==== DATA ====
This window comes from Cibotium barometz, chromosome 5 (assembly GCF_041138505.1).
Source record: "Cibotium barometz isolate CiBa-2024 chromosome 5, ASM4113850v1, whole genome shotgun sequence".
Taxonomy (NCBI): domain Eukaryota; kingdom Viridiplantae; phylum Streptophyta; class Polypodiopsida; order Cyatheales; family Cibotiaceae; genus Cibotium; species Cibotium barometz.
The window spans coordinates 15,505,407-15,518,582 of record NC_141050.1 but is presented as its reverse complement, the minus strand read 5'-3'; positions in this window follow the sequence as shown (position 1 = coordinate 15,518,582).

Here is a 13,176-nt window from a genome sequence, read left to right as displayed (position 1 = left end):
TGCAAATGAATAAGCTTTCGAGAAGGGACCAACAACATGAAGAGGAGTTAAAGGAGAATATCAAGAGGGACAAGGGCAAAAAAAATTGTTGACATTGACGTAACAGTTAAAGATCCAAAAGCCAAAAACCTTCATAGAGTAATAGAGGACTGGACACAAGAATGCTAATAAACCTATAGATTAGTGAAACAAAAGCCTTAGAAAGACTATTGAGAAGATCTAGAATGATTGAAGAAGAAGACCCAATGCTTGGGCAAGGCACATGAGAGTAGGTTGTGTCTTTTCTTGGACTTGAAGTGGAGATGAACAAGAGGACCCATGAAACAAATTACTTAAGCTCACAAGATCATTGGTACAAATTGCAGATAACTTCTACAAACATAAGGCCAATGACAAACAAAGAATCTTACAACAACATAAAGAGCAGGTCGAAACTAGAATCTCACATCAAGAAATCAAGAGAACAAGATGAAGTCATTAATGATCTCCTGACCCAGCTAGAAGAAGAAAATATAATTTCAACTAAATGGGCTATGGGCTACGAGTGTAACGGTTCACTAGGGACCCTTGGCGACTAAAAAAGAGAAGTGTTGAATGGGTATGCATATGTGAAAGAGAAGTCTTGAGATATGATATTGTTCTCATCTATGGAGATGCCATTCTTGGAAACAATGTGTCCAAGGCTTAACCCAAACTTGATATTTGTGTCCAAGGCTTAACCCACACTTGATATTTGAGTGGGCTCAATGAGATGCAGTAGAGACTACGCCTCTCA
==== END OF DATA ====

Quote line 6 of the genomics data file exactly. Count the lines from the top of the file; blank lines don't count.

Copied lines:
TGCAAATGAATAAGCTTTCGAGAAGGGACCAACAACATGAAGAGGAGTTAAAGGAGAATATCAAGAGGGACAAGGGCAAAAAAAATTGTTGACATTGACGTAACAGTTAAAGATCCAAAAGCCAAAAACCTTCATAGAGTAATAGAGGACTGGACACAAGAATGCTAATAAACCTATAGATTAGTGAAACAAAAGCCTTAGAAAGACTATTGAGAAGATCTAGAATGATTGAAGAAGAAGACCCAATGCTTGGGCAAGGCACATGAGAGTAGGTTGTGTCTTTTCTTGGACTTGAAGTGGAGATGAACAAGAGGACCCATGAAACAAATTACTTAAGCTCACAAGATCATTGGTACAAATTGCAGATAACTTCTACAAACATAAGGCCAATGACAAACAAAGAATCTTACAACAACATAAAGAGCAGGTCGAAACTAGAATCTCACATCAAGAAATCAAGAGAACAAGATGAAGTCATTAATGATCTCCTGACCCAGCTAGAAGAAGAAAATATAATTTCAACTAAATGGGCTATGGGCTACGAGTGTAACGGTTCACTAGGGACCCTTGGCGACTAAAAAAGAGAAGTGTTGAATGGGTATGCATATGTGAAAGAGAAGTCTTGAGATATGATATTGTTCTCATCTATGGAGATGCCATTCTTGGAAACAATGTGTCCAAGGCTTAACCCAAACTTGATATTTGTGTCCAAGGCTTAACCCACACTTGATATTTGAGTGGGCTCAATGAGATGCAGTAGAGACTACGCCTCTCA